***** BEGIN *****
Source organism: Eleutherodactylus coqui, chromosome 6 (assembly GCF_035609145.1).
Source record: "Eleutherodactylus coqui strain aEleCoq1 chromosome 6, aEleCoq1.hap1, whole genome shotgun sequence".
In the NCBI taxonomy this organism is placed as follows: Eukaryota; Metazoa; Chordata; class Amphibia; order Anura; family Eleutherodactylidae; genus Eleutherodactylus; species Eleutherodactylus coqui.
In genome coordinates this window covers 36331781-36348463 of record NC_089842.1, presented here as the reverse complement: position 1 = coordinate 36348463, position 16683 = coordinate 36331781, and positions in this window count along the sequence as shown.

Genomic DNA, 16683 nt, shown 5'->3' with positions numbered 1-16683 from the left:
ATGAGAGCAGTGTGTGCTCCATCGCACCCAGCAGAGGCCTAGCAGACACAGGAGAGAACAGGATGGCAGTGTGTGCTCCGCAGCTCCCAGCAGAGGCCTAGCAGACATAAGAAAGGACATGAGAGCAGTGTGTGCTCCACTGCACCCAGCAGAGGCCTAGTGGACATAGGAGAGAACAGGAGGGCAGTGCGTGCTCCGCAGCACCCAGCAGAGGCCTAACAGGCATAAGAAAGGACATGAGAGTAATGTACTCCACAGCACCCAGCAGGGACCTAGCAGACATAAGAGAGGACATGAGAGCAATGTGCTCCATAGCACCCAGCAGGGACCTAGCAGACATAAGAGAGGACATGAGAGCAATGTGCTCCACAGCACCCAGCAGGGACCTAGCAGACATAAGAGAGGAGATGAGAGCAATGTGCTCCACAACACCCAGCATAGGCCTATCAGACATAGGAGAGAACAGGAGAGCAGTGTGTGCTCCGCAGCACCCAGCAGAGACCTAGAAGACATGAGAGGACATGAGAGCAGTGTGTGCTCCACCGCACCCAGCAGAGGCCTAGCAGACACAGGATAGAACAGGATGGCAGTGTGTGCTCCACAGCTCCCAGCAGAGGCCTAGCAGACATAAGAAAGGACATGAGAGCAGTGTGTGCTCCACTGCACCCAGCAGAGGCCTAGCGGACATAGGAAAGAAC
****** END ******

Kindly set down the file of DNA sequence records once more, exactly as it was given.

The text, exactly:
Source organism: Eleutherodactylus coqui, chromosome 6 (assembly GCF_035609145.1).
Source record: "Eleutherodactylus coqui strain aEleCoq1 chromosome 6, aEleCoq1.hap1, whole genome shotgun sequence".
In the NCBI taxonomy this organism is placed as follows: Eukaryota; Metazoa; Chordata; class Amphibia; order Anura; family Eleutherodactylidae; genus Eleutherodactylus; species Eleutherodactylus coqui.
In genome coordinates this window covers 36331781-36348463 of record NC_089842.1, presented here as the reverse complement: position 1 = coordinate 36348463, position 16683 = coordinate 36331781, and positions in this window count along the sequence as shown.

Genomic DNA, 16683 nt, shown 5'->3' with positions numbered 1-16683 from the left:
ATGAGAGCAGTGTGTGCTCCATCGCACCCAGCAGAGGCCTAGCAGACACAGGAGAGAACAGGATGGCAGTGTGTGCTCCGCAGCTCCCAGCAGAGGCCTAGCAGACATAAGAAAGGACATGAGAGCAGTGTGTGCTCCACTGCACCCAGCAGAGGCCTAGTGGACATAGGAGAGAACAGGAGGGCAGTGCGTGCTCCGCAGCACCCAGCAGAGGCCTAACAGGCATAAGAAAGGACATGAGAGTAATGTACTCCACAGCACCCAGCAGGGACCTAGCAGACATAAGAGAGGACATGAGAGCAATGTGCTCCATAGCACCCAGCAGGGACCTAGCAGACATAAGAGAGGACATGAGAGCAATGTGCTCCACAGCACCCAGCAGGGACCTAGCAGACATAAGAGAGGAGATGAGAGCAATGTGCTCCACAACACCCAGCATAGGCCTATCAGACATAGGAGAGAACAGGAGAGCAGTGTGTGCTCCGCAGCACCCAGCAGAGACCTAGAAGACATGAGAGGACATGAGAGCAGTGTGTGCTCCACCGCACCCAGCAGAGGCCTAGCAGACACAGGATAGAACAGGATGGCAGTGTGTGCTCCACAGCTCCCAGCAGAGGCCTAGCAGACATAAGAAAGGACATGAGAGCAGTGTGTGCTCCACTGCACCCAGCAGAGGCCTAGCGGACATAGGAAAGAAC